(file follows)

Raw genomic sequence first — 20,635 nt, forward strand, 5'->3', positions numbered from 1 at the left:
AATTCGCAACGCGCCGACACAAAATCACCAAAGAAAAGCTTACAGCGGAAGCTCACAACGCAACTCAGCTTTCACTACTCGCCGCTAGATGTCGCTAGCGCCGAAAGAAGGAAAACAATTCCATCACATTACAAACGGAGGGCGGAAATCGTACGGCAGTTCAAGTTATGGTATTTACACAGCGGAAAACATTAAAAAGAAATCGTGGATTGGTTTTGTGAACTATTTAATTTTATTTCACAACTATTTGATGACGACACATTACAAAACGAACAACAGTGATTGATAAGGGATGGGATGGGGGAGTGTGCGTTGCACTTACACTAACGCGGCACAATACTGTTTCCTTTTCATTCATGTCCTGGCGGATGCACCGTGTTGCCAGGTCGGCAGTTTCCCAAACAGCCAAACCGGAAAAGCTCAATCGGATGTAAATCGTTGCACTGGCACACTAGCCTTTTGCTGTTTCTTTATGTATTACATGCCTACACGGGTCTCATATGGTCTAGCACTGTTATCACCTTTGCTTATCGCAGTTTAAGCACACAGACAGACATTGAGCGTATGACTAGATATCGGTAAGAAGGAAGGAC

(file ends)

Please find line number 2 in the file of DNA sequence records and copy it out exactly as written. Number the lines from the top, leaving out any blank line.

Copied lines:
AATTCGCAACGCGCCGACACAAAATCACCAAAGAAAAGCTTACAGCGGAAGCTCACAACGCAACTCAGCTTTCACTACTCGCCGCTAGATGTCGCTAGCGCCGAAAGAAGGAAAACAATTCCATCACATTACAAACGGAGGGCGGAAATCGTACGGCAGTTCAAGTTATGGTATTTACACAGCGGAAAACATTAAAAAGAAATCGTGGATTGGTTTTGTGAACTATTTAATTTTATTTCACAACTATTTGATGACGACACATTACAAAACGAACAACAGTGATTGATAAGGGATGGGATGGGGGAGTGTGCGTTGCACTTACACTAACGCGGCACAATACTGTTTCCTTTTCATTCATGTCCTGGCGGATGCACCGTGTTGCCAGGTCGGCAGTTTCCCAAACAGCCAAACCGGAAAAGCTCAATCGGATGTAAATCGTTGCACTGGCACACTAGCCTTTTGCTGTTTCTTTATGTATTACATGCCTACACGGGTCTCATATGGTCTAGCACTGTTATCACCTTTGCTTATCGCAGTTTAAGCACACAGACAGACATTGAGCGTATGACTAGATATCGGTAAGAAGGAAGGAC